If you intend to grow vegetables, herbs, or any other plant, I’m sure you have come across the term “propagate” at some point. So, what exactly does propagate mean?
In the context of farming, the word propagate means to multiply the number of a particular species or cultivar of a plant. This can be done in several ways but is usually classified as either sexually or asexually.
Okay, so I know I’ve introduced another two terms, but don’t worry, we will get to these soon.
This article will take a closer look at what “propagate” means concerning plants and some quick tips to get you started with plant propagation.
So, if you’re unsure about what propagate means or want a refresher, our guide is just what you’ve been looking for. Let’s dig in!
What Does Propagation Mean?
While it might sound confusing, propagation is simply the process of expanding the number of a specific type of plant.
Typically in nature, plants would propagate sexually through the production of seeds, germinating once exposed to the right conditions, eventually growing into similar plants.
However, horticulturists have developed methods of reproducing plants asexually by using plant parts throughout the centuries.
As previously stated, sexual propagation is based on the production of seeds by the plant. It is the natural way of plant reproduction and requires no specialized equipment.
For the seeds to be formed, pollen has to be transferred from the anther to the flower’s stigma, in a process called pollination.
For plants that self-pollinate, every seed it produces will have the exact genetic makeup as found on the parent plant, except for any mutations.
Cross-pollinated plants will have a mix of different genes from the parent plants. This often results in unique plants, which may or may not have the same characteristics as either parent.
As you can imagine then, there is often a lot of mixing of different genes. This is important for the survival of a plant species, as it prevents any environmental changes from wiping out a species in one go.
How To Sow Seeds
Sowing seeds yourself is relatively straightforward as long as you stick to these steps as closely as possible!
Fill a container with potting medium, leaving around ¾ inch space at the top. Then, gently pat the potting medium until it is firm and level.
Next, use a plant label or a sterilized instrument to make small, shallow rows in the seed start medium. Keep them around 1-2 inches apart for the best results.
Sow the seeds into these rows, keep them in thin and uniform lines, and label them appropriately as soon as possible.
You should then cover your seeds using some potting mix or vermiculite. You should only do this if the seeds don’t require light to germinate. Mist the medium until it is moist and saturated, and allow it to drain.
Either place the container in a plastic bag or cover it with plastic, preventing it from drying. And keep it between 75-80 degrees F. If the seeds require it, provide them with light from incandescent light.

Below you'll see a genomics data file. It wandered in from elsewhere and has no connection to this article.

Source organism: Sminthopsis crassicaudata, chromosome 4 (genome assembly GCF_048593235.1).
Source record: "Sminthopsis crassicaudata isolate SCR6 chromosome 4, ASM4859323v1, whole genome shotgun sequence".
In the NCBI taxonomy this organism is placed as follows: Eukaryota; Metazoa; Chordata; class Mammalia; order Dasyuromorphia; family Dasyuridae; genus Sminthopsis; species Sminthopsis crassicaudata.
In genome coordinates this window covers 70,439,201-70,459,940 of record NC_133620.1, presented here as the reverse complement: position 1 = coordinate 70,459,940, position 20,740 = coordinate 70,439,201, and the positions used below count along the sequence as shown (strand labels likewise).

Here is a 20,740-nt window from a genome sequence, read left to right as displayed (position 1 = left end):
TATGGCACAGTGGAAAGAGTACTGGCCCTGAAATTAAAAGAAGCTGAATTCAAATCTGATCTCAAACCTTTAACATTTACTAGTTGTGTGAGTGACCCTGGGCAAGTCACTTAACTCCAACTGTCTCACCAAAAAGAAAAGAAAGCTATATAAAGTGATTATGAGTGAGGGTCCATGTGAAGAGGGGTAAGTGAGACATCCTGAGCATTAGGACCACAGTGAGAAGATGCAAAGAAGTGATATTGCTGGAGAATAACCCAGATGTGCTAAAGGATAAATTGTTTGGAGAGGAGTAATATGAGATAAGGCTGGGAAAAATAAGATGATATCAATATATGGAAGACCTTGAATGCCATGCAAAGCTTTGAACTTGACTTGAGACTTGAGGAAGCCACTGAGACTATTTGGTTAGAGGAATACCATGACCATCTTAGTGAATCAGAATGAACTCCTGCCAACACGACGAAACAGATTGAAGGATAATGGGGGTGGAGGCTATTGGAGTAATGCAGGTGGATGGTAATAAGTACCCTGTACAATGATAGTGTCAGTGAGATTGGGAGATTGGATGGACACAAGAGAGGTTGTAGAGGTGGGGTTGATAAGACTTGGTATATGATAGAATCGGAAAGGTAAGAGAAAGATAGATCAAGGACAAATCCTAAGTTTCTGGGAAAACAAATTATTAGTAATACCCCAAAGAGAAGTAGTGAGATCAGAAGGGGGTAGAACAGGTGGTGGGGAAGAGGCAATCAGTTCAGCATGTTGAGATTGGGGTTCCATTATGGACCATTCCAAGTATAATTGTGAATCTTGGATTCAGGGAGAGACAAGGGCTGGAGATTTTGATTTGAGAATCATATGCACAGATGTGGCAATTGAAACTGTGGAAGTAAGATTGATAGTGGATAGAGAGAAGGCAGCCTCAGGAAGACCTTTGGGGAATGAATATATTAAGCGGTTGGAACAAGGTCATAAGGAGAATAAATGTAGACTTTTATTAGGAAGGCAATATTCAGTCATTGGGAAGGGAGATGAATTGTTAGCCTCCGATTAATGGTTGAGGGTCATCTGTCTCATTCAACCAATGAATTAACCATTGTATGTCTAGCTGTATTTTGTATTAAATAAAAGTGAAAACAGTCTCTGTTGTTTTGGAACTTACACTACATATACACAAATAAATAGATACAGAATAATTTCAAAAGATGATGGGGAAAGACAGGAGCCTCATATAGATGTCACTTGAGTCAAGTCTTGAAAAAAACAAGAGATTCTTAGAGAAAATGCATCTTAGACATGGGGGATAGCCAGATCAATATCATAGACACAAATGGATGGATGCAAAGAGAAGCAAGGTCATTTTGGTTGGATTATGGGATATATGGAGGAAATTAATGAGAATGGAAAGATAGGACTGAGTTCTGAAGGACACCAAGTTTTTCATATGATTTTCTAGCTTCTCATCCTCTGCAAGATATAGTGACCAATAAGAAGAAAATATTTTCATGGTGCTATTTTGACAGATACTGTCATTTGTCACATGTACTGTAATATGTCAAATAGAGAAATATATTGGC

Note: You should then monitor the seeds daily for temperature fluctuations and see if any seedlings emerge. The container should be uncovered when emergence occurs and moved into a brighter light.
Asexual propagation consists of taking a vegetative part of one plant and planting them to make an exact genetic clone of the original plant.
There are a few advantages to asexual propagation, namely the fact that you can genetically replicate the parent plant with ease. It also takes a lot less time for the plant to be big enough to transplant.
Additionally, some species of plants might have less viable seeds or even be sterile, which makes asexual propagation the best way to expand the species.
A few different methods of asexual propagation are commonly used by gardeners. These include taking cuttings, grafting, layering, division, and budding and developing entirely new tissue cultures inside a laboratory!
Typically, most gardeners will take a cutting since it is by far the easiest way to expand a plant’s species. This also means that gardeners can share plants with one another relatively quickly.
Note: Methods such as air layering and grafting are typically done by expert gardeners. They can be pretty complicated processes that require a lot of knowledge before they can be executed successfully.
What Tools Do I Need For Plant Propagation?
If you’re planning on propagating your plants, here are some tools you might need!
- Propagation Knife
- Sharpening Stone
- Hand Pruners
- Dibble – This is a small tool used to make holes in the soil to allow you to plant seeds or bulbs or transplant a plant!
- Grafting Chisel + Small Mallet:
- Grafting Wrap/Tape
- Grafting Wax
As you may have noticed, these tools are only necessary if you intend to practice different forms of asexual propagation. In either case, have fun!
When it comes to farming, several words can often confuse beginners and newcomers.
However, these are often essential to know, so you should try to find out what they mean and prevent yourself from any unnecessary confusion.
We hope you’ve learned a thing or two about the different propagation types and our tips on sowing seeds. Thank you for reading!
The University Of Maine Extension. Plant Propagation – Master Gardener Volunteer Manual. extension.umaine.edu. Accessed September 2022